Governor-elect Asa Hutchinson cautioned Arkansans to not seek premature conclusions about his decision Tuesday to seek a new Surgeon General for his administration. The sitting Arkansas Surgeon General Joe Thompson is an advocate for the state’s version of Medicaid expansion – the private option – and has served in the position since 2007.
Speaking to reporters at the Capitol Governor-elect Hutchinson said the decision is about getting a new set of eyes to evaluate the private option.
“You should not read into that as some indication of a direction I’m going. As I said last time you’ve got to give me until mid-January. But I do know that I want to have a fresh look at this,” said Hutchinson.
The incoming Republican Governor did not take the opportunity to fault Thompson for his work on the private option and reiterated he wanted someone new to evaluate the program as it exists in January.
“In terms of the future obviously the Surgeon General has played a key role in helping develop the strategy and marketing of the private option to the legislature and I think we need to have a fresh look at all of this. I’ve communicated this to Dr. Thompson. He’s done a great job but we have to have a fresh look at all of this and I think a new Surgeon General will help us to have that fresh look,” said Hutchinson.
Hutchinson has routinely said the private option has some beneficial aspects but he has refrained from saying whether he would support the program’s re-authorization next year. Hutchinson has also regularly noted concerns over cost and work-incentives. The program, funded through the Affordable Care Act, provides private insurance to over 200,000 low-income Arkansans.
Hutchinson said one key player in the state’s healthcare administration will remain, referring to Department of Human Services Director John Selig.
“I’m counting on him being there as we enter the legislative session,” said Hutchinson.
Legislators have been mulling budget proposals presented by the term-limited Democratic Governor Mike Beebe this month. Hutchinson said his team is continuing to develop their own budget in advance of next year’s legislative session.
“We’ve agreed upon a process where I will be reviewing with my budget team the specific agencies, their budgets, what adjustments need to be made. So it’s going to an agency by agency and line by line item review that I will conduct of the existing budget,” said Hutchinson.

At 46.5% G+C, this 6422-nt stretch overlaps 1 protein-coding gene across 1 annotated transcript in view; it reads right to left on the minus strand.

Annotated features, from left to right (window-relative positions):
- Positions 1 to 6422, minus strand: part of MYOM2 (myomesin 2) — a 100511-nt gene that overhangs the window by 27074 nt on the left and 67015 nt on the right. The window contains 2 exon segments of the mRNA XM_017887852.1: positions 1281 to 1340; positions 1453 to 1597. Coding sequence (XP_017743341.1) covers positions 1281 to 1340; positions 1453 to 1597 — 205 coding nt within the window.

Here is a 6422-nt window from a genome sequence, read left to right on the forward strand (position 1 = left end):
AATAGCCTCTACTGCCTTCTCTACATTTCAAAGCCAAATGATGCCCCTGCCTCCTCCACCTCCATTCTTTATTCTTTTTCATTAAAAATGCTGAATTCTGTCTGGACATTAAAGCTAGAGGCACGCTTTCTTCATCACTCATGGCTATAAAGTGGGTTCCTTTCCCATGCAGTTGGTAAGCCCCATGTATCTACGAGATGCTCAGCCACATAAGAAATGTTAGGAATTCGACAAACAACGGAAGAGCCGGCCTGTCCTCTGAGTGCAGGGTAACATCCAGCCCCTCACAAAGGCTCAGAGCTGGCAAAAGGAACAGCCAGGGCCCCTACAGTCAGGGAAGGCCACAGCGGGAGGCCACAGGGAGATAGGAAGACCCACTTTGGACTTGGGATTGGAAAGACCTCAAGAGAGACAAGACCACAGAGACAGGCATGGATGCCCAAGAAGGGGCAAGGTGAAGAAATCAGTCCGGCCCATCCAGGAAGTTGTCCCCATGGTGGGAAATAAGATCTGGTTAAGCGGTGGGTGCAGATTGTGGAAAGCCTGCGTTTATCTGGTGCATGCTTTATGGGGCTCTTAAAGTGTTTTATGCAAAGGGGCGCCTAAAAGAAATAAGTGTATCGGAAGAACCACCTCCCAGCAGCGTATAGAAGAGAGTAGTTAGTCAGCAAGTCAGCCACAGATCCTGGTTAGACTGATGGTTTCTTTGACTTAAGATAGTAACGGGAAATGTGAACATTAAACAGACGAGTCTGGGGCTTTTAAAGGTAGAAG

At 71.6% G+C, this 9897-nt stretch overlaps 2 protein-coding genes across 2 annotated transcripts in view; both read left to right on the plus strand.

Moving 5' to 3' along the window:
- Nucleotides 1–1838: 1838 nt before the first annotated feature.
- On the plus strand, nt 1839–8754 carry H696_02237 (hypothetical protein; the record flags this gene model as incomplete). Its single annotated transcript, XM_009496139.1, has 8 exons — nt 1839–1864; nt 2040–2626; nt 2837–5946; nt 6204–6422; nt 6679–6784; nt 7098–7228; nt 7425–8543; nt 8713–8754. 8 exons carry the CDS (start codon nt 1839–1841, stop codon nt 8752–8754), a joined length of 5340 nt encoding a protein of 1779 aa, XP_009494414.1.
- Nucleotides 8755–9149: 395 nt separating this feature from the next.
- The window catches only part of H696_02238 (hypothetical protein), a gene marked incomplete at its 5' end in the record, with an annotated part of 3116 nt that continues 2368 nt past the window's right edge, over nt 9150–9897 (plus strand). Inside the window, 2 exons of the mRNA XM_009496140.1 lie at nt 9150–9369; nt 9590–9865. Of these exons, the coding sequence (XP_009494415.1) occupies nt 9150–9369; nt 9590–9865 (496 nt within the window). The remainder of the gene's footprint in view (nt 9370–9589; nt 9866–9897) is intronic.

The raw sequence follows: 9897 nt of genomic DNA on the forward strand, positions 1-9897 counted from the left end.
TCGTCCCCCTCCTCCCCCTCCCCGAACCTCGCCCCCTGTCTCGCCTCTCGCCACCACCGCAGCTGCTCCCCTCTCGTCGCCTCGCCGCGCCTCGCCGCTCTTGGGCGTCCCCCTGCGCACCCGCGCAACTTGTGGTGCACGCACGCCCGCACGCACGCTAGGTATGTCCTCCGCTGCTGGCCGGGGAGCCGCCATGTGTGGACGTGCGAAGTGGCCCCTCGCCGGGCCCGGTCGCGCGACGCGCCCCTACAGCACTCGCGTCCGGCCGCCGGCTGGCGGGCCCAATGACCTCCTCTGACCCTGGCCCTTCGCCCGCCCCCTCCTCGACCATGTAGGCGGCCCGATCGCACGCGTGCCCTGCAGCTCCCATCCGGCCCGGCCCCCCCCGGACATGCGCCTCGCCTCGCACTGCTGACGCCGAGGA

A $100 million income tax cut is expected to be a centerpiece of Hutchinson’s budget plan. However, Hutchinson said $30 million of manufacturing and capital gains tax cuts passed last year, set to begin next year, may have to be altered in order to implement his income tax plan for middle class Arkansans.
“We will look at what’s already been passed to see whether they need to be folded into my priority, whether they need to stand separately, or need to be adjusted. I’ll work with the legislature on those but I’ll take a fresh look at this too,” said Hutchinson.
Earlier this month, outgoing Governor Mike Beebe recommended the legislature delay the $30 million worth of tax cuts in order to maintain services and keep the budget balanced. Hutchinson said he wants the legislature, convening in January, to address tax cuts early.
“The earlier the better. I want to make sure that the legislature has my guidance and my priorities established as they enter the session,” said Hutchinson.
Hutchinson’s remarks also touched on recent allegations of abuse at juvenile detention facilities in Arkansas. Some reports have centered on the use of restraining devices and procedures.
“I’ve pledged my full support to make sure they have the resources to have sufficient monitors to prevent the abuse of our juvenile detainees. That is a very important topic that we will continue to work on,” said Hutchinson.
While Hutchinson characterized the actions of detention staff as abuse he did not say whether those responsible were being held accountable.
“I’m not Governor and I don’t know that anybody is…I leave that to the current administration. In terms of my review of it I’m more concerned about the problem being addressed and I believe that it has been at this time. We’ll continue to monitor it to make sure that it doesn’t happen again,” said Hutchinson.
Hutchinson defeated Democrat Mike Ross, Green Josh Drake, and Libertarian Frank Gilbert in November’s midterm election. He officially takes the office in January.